Now Baba Yaga of the iron teeth and chicken-footed house was a reading favorite when my kids were young. Deborah Blake's take on Baba Yaga was so interesting, I just had to buy it. The babuska had turned into a hot chick in black leather. [For the record her house was turned into an Airstream trailer, and her traveling companion was a small white dragon disguised as a pit bull.]
Much loved children are disappearing from the town, and Sheriff Liam McClellan is totally frustrated in his search for them when he discovers some tourist's high-tone travel trailer parked on county land. After meeting Barbara Yager, the search for the missing children have to two teaming up to solve the mystery and more. Blake gets the love interest/conflict and mystery set up in the first chapter. The story line roars on as fast as Baba's motorcycle on a chase that involves hydraulic fracking, the Otherworld with an imperious fairy queen, and small town politics until the romantic elements slow the plot down.
Still Wickedly Dangerous was so good, I can't help but wonder why more fantasy writers don't mine folk tale traditions for their fiction.
Rating: 4****. It got a little too mushy towards the end, and the pace of the storyline slowed to accomodate romantic encounters. My feeling? Hey lady, make up your mind, already.
Now a paper copy is sitting on the dining room table with all sorts of pencil additions cluttering up the first third after today's morning writing session. Some
writers would let it sit longer, but I needed to start working on it to present my new ideas to my critique group. Big structural change: I have to go back and add more paranormal aspects. The ghost only has a couple pages, but the story really belongs to Dumdie, the protagonist of The Ghost in the Closet, as she learns to accept her growing abilities to see ghosts.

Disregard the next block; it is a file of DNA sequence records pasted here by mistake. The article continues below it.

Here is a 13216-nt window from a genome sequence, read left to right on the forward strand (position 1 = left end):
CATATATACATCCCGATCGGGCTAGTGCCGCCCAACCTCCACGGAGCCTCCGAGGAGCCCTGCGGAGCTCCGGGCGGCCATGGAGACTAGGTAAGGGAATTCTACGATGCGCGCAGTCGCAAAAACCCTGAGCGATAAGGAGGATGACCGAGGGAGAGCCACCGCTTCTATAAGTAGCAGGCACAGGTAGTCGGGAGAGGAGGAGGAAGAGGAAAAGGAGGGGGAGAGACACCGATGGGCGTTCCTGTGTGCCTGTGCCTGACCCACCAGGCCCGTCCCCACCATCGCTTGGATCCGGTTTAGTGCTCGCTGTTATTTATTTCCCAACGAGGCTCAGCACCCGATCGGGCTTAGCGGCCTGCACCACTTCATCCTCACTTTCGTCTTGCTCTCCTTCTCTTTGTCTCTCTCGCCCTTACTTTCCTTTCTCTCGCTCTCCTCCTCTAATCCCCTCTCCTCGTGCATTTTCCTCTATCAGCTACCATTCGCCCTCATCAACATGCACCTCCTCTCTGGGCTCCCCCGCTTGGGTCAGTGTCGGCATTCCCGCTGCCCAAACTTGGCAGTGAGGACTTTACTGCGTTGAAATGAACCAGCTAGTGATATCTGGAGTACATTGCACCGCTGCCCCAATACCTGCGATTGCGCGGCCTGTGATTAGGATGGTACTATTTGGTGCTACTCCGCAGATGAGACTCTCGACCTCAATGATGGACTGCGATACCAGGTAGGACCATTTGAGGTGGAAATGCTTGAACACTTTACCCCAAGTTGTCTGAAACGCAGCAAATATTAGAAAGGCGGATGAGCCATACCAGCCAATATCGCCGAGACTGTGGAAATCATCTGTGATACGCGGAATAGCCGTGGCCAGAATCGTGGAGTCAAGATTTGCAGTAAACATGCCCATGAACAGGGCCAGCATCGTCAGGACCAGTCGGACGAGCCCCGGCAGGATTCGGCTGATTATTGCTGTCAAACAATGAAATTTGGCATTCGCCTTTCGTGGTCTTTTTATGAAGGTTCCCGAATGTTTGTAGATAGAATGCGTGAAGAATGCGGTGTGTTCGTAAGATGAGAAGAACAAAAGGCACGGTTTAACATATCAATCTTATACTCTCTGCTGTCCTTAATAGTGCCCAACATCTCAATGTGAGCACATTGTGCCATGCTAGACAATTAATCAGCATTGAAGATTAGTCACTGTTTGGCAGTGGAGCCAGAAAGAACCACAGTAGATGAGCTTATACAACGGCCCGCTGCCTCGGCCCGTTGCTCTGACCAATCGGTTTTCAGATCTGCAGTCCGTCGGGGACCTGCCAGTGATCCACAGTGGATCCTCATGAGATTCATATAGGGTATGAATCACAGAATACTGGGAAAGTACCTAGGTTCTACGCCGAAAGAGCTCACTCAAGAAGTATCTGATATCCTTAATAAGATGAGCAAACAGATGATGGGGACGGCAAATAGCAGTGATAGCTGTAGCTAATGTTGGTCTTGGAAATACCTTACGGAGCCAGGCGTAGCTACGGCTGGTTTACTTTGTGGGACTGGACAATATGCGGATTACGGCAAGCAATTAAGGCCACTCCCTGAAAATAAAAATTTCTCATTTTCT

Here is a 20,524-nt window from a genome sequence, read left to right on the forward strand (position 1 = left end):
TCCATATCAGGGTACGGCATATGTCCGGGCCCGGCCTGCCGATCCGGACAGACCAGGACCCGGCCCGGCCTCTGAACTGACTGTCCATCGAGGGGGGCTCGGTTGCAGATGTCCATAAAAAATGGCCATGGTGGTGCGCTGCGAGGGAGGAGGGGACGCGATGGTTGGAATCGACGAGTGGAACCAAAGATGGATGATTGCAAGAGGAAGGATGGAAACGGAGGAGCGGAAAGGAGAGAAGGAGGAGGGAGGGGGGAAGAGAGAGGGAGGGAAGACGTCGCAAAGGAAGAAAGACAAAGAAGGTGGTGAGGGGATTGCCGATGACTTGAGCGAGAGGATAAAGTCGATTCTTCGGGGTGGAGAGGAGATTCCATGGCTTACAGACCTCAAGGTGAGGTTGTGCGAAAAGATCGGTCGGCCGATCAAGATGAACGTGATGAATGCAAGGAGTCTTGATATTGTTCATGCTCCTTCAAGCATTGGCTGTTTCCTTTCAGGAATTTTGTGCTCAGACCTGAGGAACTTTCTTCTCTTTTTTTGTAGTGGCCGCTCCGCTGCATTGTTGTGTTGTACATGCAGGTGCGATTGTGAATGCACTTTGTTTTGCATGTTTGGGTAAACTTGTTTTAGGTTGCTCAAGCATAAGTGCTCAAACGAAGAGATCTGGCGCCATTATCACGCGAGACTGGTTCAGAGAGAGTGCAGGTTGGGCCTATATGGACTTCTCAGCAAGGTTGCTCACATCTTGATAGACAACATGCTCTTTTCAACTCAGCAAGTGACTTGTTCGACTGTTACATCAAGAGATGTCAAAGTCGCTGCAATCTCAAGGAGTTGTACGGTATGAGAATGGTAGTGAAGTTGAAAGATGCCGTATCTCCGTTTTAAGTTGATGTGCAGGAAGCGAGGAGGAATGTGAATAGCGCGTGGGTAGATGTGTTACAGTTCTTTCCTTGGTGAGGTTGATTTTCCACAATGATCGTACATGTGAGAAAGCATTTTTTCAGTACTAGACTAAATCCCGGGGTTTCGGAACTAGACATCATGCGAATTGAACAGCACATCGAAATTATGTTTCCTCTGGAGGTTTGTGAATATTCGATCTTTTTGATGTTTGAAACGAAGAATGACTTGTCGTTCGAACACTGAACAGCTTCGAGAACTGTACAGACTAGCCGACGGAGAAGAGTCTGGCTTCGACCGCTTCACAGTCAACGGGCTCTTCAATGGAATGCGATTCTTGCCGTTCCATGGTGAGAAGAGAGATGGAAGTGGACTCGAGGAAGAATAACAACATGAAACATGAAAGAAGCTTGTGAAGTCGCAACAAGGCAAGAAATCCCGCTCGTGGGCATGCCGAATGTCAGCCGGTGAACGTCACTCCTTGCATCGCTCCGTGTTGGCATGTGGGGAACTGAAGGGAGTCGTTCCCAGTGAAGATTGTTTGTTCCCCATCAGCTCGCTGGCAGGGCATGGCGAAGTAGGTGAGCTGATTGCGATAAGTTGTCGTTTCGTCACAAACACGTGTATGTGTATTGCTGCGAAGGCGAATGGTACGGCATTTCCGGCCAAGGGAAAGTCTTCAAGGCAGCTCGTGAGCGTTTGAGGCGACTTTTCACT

New ideas? Last week I also started a new Cassy Mae [Noticing Jamilla] story. Had her on the bus where she still fleeing The Markham's wrath when a stinky boy plunks down besides her. The story revolves around her accepting her magical abilities and saving the boy from a demon-possessed director of a teen shelter. So, I spent a lot of last week thinking about details of demon possession.
Since The Ghostcrow is also set in Andor, I had to transfer the ideas from my doodlings to my edits. The result strengthened the menace of my story's villain.
Only problem I'm puzzling over is timing. The story has a Halloween theme. My critique group didn't meet last summer, so not of the preliminary editing of the story has been done. So I'm left with a story I had planned to self-publish now. The decision I have to make: publish in January to add to my file of Andor stories or submit it for rejection by publications. Problem is it's long. Standing at close to 10,000 words at the moment -- The length I seem to like writing.
Guess I added another reason to my list of why critique groups are important for a writer. They act as a cattle prod to keep you writing. Oh, I was writing ... just nothing new. Revision of a couple novels festering in my computer. I have to partly finished edits on two of them as I try to decide which one I should market. Probably both. Then, I get the great joy of submitting to agents and publishers.